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rick pine wrote:
also , why is do i get the good ol' missing return statement on the second method

wrong method, i rewrote it.


   
 
Knute Snortum
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  • If hours is equal to 40, what happens?
  • Do you even need the second if statement?
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    rick pine
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    correct i should have said hours <= 40
    int regards to the second if:
    its the only way i could think of saying if hours <= 40, return 0
    and if hours > 40 then take the amount of hours, multiply it by base and to the rest of the calculation.
     
    rick pine
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    rick pine wrote:
    its the only way i could think of saying if hours <= 40, return 0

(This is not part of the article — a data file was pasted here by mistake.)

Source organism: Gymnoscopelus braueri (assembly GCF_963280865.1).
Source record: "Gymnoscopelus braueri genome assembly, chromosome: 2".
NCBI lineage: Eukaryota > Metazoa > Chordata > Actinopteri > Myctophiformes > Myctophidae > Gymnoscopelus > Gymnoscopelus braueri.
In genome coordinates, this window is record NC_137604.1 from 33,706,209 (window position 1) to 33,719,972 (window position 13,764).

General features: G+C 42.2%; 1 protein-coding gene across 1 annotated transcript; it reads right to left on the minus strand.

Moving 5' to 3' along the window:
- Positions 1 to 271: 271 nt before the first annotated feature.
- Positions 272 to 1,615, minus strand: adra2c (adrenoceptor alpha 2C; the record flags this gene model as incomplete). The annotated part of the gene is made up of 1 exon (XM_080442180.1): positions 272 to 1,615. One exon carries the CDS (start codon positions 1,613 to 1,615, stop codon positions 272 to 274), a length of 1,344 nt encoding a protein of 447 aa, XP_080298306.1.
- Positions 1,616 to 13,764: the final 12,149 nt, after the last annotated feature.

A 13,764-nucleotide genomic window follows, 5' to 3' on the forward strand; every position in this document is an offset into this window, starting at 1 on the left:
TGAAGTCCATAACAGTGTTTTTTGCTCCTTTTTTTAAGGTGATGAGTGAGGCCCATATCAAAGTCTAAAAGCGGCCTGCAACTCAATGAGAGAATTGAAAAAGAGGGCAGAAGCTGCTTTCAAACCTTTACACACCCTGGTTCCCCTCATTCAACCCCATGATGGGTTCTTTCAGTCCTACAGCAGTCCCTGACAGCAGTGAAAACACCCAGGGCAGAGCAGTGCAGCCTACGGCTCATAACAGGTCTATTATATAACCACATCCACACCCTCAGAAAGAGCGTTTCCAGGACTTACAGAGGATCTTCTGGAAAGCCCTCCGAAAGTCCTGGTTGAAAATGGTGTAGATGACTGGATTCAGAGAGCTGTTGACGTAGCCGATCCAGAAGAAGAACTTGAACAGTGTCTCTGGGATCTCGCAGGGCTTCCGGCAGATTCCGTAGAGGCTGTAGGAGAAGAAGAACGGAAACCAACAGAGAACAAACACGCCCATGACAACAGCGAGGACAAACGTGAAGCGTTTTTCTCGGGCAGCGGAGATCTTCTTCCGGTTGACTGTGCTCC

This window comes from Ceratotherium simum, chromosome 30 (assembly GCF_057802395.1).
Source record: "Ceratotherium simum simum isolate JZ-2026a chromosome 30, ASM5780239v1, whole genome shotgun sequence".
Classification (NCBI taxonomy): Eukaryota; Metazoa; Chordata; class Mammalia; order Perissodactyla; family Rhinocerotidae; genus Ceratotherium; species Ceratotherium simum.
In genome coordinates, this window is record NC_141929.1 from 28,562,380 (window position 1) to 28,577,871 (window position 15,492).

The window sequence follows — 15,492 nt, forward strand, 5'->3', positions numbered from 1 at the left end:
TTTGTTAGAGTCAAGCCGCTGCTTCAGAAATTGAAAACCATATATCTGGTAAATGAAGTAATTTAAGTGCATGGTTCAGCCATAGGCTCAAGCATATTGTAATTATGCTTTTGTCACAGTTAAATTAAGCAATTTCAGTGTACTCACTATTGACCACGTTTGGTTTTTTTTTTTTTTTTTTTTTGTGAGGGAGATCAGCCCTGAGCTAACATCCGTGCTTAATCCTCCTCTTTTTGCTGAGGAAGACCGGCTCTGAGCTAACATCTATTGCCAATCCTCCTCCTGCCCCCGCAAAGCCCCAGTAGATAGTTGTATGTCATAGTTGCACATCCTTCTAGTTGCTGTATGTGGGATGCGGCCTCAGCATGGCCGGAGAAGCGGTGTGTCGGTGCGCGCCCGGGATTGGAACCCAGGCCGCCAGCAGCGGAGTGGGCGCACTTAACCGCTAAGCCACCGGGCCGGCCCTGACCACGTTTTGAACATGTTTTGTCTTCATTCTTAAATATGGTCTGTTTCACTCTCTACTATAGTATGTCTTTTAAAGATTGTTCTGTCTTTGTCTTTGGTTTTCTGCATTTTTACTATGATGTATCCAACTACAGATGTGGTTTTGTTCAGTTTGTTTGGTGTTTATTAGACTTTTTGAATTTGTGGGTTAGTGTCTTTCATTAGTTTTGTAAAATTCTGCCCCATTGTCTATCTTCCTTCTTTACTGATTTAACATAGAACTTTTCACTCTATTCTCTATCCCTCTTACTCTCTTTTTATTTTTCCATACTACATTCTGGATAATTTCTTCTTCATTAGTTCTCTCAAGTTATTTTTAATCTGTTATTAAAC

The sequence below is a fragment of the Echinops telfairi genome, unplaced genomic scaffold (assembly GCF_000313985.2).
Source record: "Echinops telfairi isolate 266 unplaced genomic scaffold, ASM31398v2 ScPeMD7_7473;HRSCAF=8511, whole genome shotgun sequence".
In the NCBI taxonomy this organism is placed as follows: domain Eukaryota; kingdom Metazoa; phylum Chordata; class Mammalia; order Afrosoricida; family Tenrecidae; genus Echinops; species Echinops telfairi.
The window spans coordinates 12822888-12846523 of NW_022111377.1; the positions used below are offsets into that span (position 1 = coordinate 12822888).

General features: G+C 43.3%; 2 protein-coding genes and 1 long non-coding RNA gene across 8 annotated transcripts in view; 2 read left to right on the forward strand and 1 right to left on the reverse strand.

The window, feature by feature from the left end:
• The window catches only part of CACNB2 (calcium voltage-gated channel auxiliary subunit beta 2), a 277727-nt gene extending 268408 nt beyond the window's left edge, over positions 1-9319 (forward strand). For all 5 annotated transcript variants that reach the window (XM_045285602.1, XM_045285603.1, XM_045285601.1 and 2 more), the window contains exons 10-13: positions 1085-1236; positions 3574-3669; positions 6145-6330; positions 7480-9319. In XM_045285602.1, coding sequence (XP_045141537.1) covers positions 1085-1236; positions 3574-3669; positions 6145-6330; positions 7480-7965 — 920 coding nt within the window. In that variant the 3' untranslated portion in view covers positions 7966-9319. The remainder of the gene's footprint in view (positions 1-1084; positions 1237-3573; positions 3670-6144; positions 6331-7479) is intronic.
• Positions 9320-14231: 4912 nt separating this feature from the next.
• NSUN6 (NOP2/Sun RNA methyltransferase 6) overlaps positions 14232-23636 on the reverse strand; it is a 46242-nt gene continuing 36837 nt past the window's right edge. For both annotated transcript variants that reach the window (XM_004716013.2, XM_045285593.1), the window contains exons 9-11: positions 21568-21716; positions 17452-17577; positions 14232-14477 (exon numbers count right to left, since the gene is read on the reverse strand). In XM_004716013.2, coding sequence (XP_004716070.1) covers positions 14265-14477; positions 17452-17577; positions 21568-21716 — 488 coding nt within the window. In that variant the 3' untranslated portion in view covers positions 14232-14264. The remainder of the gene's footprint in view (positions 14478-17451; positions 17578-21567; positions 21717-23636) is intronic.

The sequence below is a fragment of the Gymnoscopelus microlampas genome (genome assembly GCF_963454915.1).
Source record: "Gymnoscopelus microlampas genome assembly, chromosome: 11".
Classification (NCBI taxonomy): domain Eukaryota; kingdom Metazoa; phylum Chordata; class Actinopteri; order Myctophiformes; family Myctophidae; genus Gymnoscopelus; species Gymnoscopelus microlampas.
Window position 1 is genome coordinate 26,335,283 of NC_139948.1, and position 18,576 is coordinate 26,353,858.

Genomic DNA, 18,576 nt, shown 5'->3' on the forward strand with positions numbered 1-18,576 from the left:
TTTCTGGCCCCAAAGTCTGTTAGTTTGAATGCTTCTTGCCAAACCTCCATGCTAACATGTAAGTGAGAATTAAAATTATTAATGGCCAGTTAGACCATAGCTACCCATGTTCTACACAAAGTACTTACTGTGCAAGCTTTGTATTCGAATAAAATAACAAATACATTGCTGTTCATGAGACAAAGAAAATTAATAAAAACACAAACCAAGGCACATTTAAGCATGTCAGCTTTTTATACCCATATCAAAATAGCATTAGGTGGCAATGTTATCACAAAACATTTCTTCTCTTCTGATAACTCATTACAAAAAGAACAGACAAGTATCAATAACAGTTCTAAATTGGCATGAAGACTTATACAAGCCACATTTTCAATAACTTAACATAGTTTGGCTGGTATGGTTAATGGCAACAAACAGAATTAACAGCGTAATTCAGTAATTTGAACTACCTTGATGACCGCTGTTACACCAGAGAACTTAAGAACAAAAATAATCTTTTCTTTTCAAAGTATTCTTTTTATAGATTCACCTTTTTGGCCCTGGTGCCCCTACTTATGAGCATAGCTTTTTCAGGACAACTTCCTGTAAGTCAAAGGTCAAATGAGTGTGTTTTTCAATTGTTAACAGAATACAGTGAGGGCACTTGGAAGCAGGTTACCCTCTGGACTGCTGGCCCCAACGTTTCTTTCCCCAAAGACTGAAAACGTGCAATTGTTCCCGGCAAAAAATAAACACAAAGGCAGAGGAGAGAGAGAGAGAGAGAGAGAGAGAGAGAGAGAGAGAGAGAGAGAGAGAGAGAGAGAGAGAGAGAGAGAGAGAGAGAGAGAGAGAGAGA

I think i got it!!
     
    Liutauras Vilda
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    Try not to avoid opening and closing braces {} (even if there is only one statement within the body). It just isn't recommended.

    Recommended:
    or

     
    Liutauras Vilda
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    Can you notice what is wrong with this code snippet?
     
    Campbell Ritchie
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    rick pine wrote:. . . I have an execption thrown but only if the value of baseRate < 7.50 (min wage) or if the hours < 0 . . .
    What sort of Exception? IllegalArgumentException? That looks like good practice to me